By ANDREW NELSON, Staff Writer | Published March 20, 2014
ATLANTA—The Homeward Men’s Choir was greeted with a standing ovation after entertaining some 200 people. The robust and raw voices blended to fill the barrel ceiling sanctuary of the Shrine of the Immaculate Conception. Spirituals and Broadway hits sung by this choir of seven, wearing lilac shirts and black pants, got people out of their seats, swaying and clapping.
After the hour and a half show, while the crowd was still leaving, the choir members changed out of their shirts and pulled their wheeled bags up Martin Luther King Jr. Drive to claim their beds for the night at the Central Night Shelter.
Grantred Mullins sang in a choir a “long, long, long, long time ago.” His last job in construction was a few years back. The soft-spoken Mullins, 44, is also an artist, painting in oils and acrylics with a few shows displaying his work.
“I still have the voice,” said Mullins, a soloist at the performance.
Community celebrates its best-known pastor
The parish on Sunday, March 16, hosted the “Fire & Faith” concert. Its music ministry, jazz vocalist Kathleen Bertrand and pianist Kenny Banks, along with Dante Hawthorne on saxophone, also performed.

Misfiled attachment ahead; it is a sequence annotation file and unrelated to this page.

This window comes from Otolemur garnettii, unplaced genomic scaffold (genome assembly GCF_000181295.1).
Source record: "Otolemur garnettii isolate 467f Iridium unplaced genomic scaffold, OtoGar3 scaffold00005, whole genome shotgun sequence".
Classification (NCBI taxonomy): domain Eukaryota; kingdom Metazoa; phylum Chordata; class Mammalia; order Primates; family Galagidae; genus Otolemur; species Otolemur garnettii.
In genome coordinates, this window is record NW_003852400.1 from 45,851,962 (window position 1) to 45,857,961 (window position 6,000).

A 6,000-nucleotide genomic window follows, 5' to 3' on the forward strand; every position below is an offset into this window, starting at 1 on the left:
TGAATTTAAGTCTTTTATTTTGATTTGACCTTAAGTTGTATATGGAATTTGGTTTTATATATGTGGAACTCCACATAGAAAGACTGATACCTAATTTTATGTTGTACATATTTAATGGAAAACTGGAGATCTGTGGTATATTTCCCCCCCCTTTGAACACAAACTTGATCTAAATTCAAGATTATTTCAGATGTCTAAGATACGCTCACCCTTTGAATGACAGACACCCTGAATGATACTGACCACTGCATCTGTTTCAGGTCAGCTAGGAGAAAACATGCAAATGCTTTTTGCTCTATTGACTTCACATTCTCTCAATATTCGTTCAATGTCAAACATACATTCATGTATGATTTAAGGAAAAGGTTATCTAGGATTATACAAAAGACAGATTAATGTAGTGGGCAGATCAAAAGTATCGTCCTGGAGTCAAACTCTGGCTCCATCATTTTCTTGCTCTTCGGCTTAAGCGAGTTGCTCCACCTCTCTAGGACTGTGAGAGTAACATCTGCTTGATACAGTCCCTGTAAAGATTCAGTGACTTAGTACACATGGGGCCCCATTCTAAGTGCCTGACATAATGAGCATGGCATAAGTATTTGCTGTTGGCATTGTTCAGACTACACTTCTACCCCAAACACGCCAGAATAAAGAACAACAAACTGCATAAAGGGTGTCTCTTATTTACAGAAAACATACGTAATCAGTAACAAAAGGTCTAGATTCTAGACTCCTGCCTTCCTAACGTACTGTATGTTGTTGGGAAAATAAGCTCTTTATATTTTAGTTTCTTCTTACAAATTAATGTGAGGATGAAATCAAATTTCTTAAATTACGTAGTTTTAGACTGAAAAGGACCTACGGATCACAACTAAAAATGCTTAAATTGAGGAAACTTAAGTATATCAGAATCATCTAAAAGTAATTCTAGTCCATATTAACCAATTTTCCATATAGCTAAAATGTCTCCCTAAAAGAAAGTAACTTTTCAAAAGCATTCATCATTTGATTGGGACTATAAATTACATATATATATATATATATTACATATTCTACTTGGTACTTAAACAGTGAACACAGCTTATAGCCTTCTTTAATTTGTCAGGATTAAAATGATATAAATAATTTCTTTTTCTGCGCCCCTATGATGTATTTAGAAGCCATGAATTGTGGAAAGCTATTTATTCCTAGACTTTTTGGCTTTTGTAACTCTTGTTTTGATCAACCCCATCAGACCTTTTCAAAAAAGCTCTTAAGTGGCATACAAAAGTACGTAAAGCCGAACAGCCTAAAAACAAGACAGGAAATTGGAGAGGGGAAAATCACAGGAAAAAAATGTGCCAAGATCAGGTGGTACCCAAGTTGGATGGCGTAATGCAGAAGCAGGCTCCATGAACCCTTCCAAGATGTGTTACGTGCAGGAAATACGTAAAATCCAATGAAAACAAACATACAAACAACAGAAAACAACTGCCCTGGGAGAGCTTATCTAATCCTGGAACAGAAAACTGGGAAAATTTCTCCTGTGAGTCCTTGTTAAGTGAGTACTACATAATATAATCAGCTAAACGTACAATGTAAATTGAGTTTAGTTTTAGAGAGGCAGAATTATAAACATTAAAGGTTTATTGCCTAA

It was part of the community’s celebration of its best-known pastor, Father Thomas O’Reilly, an Irishman who is credited with having a role in stopping the burning of civic buildings and downtown Atlanta churches in 1864. This year marks the 150th anniversary of the Union Army’s victory at the Battle of Atlanta. Days earlier, the parish opened its doors for tours of its crypt, where Father O’Reilly is buried, and hosted a Mass to commemorate Father O’Reilly. Dignitaries and civic leaders put a wreath at his memorial at Atlanta City Hall across the street.